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COMMENTARY Diagnosing breast cancer

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Angela Sie, M.D.

Most Americans have had a family member or close friend diagnosed with breast cancer. In 2018, it is estimated that more than 266,000 new cases of invasive breast cancer will be diagnosed among women in the United States, along with nearly 64,000 new cases of non-invasive breast cancer.

The best way to find early, curable breast cancer is through annual screening mammograms, starting between 35 and 40 years of age. Younger people should undergo testing if they are having any breast symptoms.

Even though getting diagnosed with breast cancer has become a common occurrence, many people do not understand that there are different types of breast cancer. Overall, breast cancer refers to malignant tumors or areas that have developed in the breast. Breast cancer can start in different areas of the breast, including the ducts (passages that drain milk from the lobules to the nipple), lobules (milk-producing glands) or tissue (fatty and connective tissues of the breast). Invasive cancers refer to those that have spread beyond the ductal system of the breast.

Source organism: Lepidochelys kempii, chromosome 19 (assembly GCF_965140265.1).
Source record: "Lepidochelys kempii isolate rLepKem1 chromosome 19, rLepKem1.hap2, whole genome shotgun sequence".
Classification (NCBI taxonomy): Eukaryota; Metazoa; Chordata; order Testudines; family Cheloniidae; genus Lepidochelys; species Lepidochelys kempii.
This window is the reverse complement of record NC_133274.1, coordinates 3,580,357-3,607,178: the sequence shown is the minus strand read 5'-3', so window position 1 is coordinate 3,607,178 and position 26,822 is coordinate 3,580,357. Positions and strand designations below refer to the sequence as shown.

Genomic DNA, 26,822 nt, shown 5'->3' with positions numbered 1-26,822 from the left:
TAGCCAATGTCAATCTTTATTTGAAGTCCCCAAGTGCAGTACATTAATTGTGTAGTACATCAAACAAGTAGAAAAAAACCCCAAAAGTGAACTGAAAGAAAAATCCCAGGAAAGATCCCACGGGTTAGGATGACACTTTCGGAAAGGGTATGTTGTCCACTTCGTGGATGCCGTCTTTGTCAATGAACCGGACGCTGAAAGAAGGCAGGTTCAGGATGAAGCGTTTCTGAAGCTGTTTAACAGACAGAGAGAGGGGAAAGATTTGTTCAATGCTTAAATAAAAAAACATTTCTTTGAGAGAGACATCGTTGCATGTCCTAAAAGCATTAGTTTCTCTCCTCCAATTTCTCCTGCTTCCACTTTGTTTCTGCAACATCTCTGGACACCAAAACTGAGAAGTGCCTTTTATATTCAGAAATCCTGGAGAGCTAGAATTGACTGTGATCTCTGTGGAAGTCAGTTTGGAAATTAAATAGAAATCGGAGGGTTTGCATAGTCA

Common types of breast cancer

  • Ductal Carcinoma In Situ (DCIS) is a non-invasive breast cancer that starts inside the milk ducts. It is considered non-invasive because it has not spread beyond the milk duct. In most cases, DCIS is not lif -threatening, but having DCIS can increase the risk of developing an invasive breast cancer later on.
  • Invasive Ductal Carcinoma (IDC) is the most common type of breast cancer, with about 80 percent of all breast cancers falling in this category. IDC begins in the milk ducts and is considered invasive because it has spread out of the ducts and into the surrounding breast tissue.
  • Invasive Lobular Carcinoma is the second most common type of invasive breast cancer. This invasive type of cancer begins in the milk-producing lobules, which empty into the ducts. It can be more challenging to find on mammography, but it is usually not an aggressive type of cancer.
  • Metastatic breast cancer, also called stage IV, has spread to another part of the body. Breast cancer can come back in another part of the body years after the original diagnosis and treatment.

Remember, annual screening mammography is the most effective way to prevent breast cancer mortality. Talk to your doctor about any changes you may be experiencing with your breasts or if you have a family history of breast cancer and may need additional screening beyond mammography. Take charge of your breast health.

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COMMENTARY Diagnosing breast cancer